According to a couple of websites I frequent, The Sonoma County Water Agency and University of California Cooperative Extension Sonoma County, I see some good news as El Nino drops this much needed rain. Right now we are within 2 inches of what is considered normal rainfall for this area at this time(SCWA data). Secondly we are far above January totals in the first 7 days than we have been over the last three winters (2013-2015) with the measurement taken from Santa Rosa to the south of us. It is close to 3 inches through today when the most that dropped in the three previous years for the whole month was between .02 inches to .89 inches (UCCE data).
Right now the vineyard soil is becoming saturated-I heard it percolating yesterday during a respite after four days of rain. More is expected in the next week but not to the extent of what we have received so far. As heart breaking as it was to see dusty vineyards for the last three January's this year there is plenty of vegetation and such a relief to see the hills green again. Canyon Creek which flows through our winery on down to our vineyards along Dry Creek itself had enough water to flow all the way to our main water artery to the Russian River and on to the Pacific Ocean itself. A splash of Zinfandel in my Dino as I enjoy the soggy view!
January 2014 our Mother Clone vineyard was as dry as a bone. Once we had some rain it turned our hillsides green.
January 6, 2016 18:25
Rain-it’s in the forecast as an El Nino year. How much so far? We have measured 13.8 inches by the 4th day of January with another 4 as this is written. More is expected as several storms pass over us. The headlines I read keep saying this isn’t the end of the drought-no kidding. Remember the phrase ‘It ain’t over ‘til it’s over’? I’ll be waiting for the next 6 months when the official rainfall is recorded for the year in order to know where we stand.
The ‘Dry Creek’ of Dry Creek Valley ran dry in the years preceding the formation of Warm Springs Dam and Lake Sonoma, the body of water created by the dam and is situated to the north of us. Built in the early 1980s, it was put in place to provide flood control, irrigation and recreation. The recent years of drought created low lake levels which plummeted even more since water is released year ‘round. As of January 4 I am happy to report it is 70% of capacity but below the usual average. I have provided a link in case you are interested in the comparison between this year’s capacity, last year’s total as well as 2005-2014. Like I said earlier, the season isn’t over yet. In fact it has just begun and right now the future looks pretty wet. A toast in my Dino to more rain!
My uncle John standing in flood waters circa 1950s-it isn't this bad yet but Canyon Creek does run through our property all the way down to Dry Creek and sometimes it can overflow its' banks even as recent as two years ago.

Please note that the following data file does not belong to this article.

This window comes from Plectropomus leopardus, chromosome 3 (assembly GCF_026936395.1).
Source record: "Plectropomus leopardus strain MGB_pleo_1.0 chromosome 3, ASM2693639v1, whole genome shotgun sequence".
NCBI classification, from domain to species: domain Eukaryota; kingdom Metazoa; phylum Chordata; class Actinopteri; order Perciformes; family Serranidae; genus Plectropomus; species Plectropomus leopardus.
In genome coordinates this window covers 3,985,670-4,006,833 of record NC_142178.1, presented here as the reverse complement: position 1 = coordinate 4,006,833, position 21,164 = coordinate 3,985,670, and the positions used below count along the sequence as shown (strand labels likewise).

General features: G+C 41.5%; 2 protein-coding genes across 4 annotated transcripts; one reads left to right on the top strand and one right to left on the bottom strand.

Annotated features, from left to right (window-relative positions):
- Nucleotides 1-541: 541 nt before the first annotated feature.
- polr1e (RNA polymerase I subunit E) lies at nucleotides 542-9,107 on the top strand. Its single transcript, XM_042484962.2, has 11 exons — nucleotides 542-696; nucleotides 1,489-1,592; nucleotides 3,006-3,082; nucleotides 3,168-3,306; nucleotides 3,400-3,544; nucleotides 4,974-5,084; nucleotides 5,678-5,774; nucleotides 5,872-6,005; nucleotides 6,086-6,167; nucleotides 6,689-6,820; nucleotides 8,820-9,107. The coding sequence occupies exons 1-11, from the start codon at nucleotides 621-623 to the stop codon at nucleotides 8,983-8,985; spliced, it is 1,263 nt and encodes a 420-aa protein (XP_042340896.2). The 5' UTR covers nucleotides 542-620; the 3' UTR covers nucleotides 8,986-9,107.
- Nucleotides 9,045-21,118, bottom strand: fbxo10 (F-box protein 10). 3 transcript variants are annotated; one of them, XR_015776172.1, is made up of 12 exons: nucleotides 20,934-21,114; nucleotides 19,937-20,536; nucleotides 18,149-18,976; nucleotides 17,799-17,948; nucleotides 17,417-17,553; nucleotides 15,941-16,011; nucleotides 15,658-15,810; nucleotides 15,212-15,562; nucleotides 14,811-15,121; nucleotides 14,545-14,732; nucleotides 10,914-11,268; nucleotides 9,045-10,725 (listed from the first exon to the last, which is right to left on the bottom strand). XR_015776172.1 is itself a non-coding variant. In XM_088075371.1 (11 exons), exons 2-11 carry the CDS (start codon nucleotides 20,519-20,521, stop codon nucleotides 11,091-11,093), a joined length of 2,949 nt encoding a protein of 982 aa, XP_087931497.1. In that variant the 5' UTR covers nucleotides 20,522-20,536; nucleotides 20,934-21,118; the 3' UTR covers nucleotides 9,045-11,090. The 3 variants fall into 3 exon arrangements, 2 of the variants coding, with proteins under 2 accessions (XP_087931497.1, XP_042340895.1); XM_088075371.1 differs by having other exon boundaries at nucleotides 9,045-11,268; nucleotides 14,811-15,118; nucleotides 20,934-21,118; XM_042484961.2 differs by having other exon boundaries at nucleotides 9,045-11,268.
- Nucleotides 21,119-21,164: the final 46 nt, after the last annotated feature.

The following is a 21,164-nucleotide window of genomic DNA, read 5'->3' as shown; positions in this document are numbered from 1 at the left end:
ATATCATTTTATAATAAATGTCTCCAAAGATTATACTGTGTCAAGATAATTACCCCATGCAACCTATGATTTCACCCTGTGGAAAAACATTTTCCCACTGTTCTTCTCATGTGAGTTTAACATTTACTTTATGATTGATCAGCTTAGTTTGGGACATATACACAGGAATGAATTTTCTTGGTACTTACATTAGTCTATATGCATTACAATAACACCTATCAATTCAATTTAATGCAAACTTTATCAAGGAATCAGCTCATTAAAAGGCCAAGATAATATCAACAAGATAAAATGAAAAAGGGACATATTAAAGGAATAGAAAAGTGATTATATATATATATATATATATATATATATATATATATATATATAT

December 11, 2014 12:30
This day will truly go down in the books as an answer to the many prayers for rain. 5 inches overnight. And a few more inches today. While the drought is nowhere near over, this is a good healthy addition to our annual rainfall. Canyon Creek begins just north of us and runs through our Home Ranch as well as our East Side Vineyards, a mile west on Dry Creek Road. Part of it goes underground beneath the fermentation buildings, crush pad and bottling warehouse. Sometimes when we have this type of deluge it runs over. Today was one of those days—it flowed through our yard and partly into our cellar and warehouse. It even ran over Walling Road. The crew had their hands full cleaning up and trying to stay ahead of the storm. In the photo below, taken in the 1950’s, my uncle John is standing in the yard just outside of our cellar. As you can see, Canyon Creek spilled over then, the same as it has in every large storm. We’ll keep an eye on our hillside vineyards-sometimes they’ll slip with this much rain. Overall this is the relief that we were looking for-just all at one time. Grab your glass and toast the bounty of rain and 87 years of weathering storms.
While we didn't see this much water through here today, Canyon Creek is known to crest pretty high. John Pedroncelli, circa 1950s.
September 25, 2014 15:34
To recap, we began on August 19 with Sauvignon Blanc and ended with Cabernet Sauvignon on September 24, 5 weeks and two days later. One of the great things about writing a newsletter since 1990 is I have copious copy illustrating our harvests year after year. There is quite a bit of talk about this being a super early vintage so I looked up the ‘earliest’ harvest we have recorded which is 2004 when we picked Sauvignon Blanc on August 11 and I see we brought in Cabernet Sauvignon over Labor Day weekend. We finished early in the third week of September.
This year it was a very compressed harvest for a couple of reasons: the weather stayed with us and didn’t cool off or heat up too much and some vineyards ripened ahead of schedule. For instance we picked estate Merlot before our growers harvested their Pinot Noir and Chardonnay. The second reason has to do with availability of picking crews. Manuel Diaz, Vineyard Foreman, said he had a steady supply of men and women to do the picking-in other years we had to wait until a full crew could be mustered, hoping the grapes would hang in there until they could bring in the fruit. While it is a few more days until we finish fermentation, here's a toast to all of our hard working crews in the vineyard and cellar on our 87th harvest!